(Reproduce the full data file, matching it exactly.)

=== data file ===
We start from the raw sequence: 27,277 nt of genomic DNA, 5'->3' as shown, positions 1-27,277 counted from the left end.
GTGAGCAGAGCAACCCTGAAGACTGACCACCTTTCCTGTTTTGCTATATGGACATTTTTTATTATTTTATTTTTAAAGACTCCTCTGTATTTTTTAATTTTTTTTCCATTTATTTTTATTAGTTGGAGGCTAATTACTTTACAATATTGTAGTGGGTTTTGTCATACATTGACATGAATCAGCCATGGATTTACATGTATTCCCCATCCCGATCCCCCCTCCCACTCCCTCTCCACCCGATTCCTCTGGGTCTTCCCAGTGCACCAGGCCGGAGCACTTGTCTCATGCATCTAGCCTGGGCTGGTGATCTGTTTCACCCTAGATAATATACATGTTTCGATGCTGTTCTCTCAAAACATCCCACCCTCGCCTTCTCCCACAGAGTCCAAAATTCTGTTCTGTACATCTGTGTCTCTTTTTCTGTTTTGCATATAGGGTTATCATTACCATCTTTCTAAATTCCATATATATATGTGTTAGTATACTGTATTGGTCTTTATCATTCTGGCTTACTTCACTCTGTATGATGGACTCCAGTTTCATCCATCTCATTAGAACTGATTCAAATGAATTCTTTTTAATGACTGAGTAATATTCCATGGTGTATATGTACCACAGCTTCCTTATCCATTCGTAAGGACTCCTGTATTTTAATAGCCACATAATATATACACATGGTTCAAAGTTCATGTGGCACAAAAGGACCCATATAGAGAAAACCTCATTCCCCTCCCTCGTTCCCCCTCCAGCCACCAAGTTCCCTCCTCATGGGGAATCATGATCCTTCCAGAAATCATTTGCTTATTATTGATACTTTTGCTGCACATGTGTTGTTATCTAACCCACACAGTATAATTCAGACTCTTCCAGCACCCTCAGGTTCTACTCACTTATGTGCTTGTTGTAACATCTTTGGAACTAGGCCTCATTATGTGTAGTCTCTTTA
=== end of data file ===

We start from the raw sequence: 27,277 nt of genomic DNA, 5'->3' as shown, positions 1-27,277 counted from the left end.
GTGAGCAGAGCAACCCTGAAGACTGACCACCTTTCCTGTTTTGCTATATGGACATTTTTTATTATTTTATTTTTAAAGACTCCTCTGTATTTTTTAATTTTTTTTCCATTTATTTTTATTAGTTGGAGGCTAATTACTTTACAATATTGTAGTGGGTTTTGTCATACATTGACATGAATCAGCCATGGATTTACATGTATTCCCCATCCCGATCCCCCCTCCCACTCCCTCTCCACCCGATTCCTCTGGGTCTTCCCAGTGCACCAGGCCGGAGCACTTGTCTCATGCATCTAGCCTGGGCTGGTGATCTGTTTCACCCTAGATAATATACATGTTTCGATGCTGTTCTCTCAAAACATCCCACCCTCGCCTTCTCCCACAGAGTCCAAAATTCTGTTCTGTACATCTGTGTCTCTTTTTCTGTTTTGCATATAGGGTTATCATTACCATCTTTCTAAATTCCATATATATATGTGTTAGTATACTGTATTGGTCTTTATCATTCTGGCTTACTTCACTCTGTATGATGGACTCCAGTTTCATCCATCTCATTAGAACTGATTCAAATGAATTCTTTTTAATGACTGAGTAATATTCCATGGTGTATATGTACCACAGCTTCCTTATCCATTCGTAAGGACTCCTGTATTTTAATAGCCACATAATATATACACATGGTTCAAAGTTCATGTGGCACAAAAGGACCCATATAGAGAAAACCTCATTCCCCTCCCTCGTTCCCCCTCCAGCCACCAAGTTCCCTCCTCATGGGGAATCATGATCCTTCCAGAAATCATTTGCTTATTATTGATACTTTTGCTGCACATGTGTTGTTATCTAACCCACACAGTATAATTCAGACTCTTCCAGCACCCTCAGGTTCTACTCACTTATGTGCTTGTTGTAACATCTTTGGAACTAGGCCTCATTATGTGTAGTCTCTTTA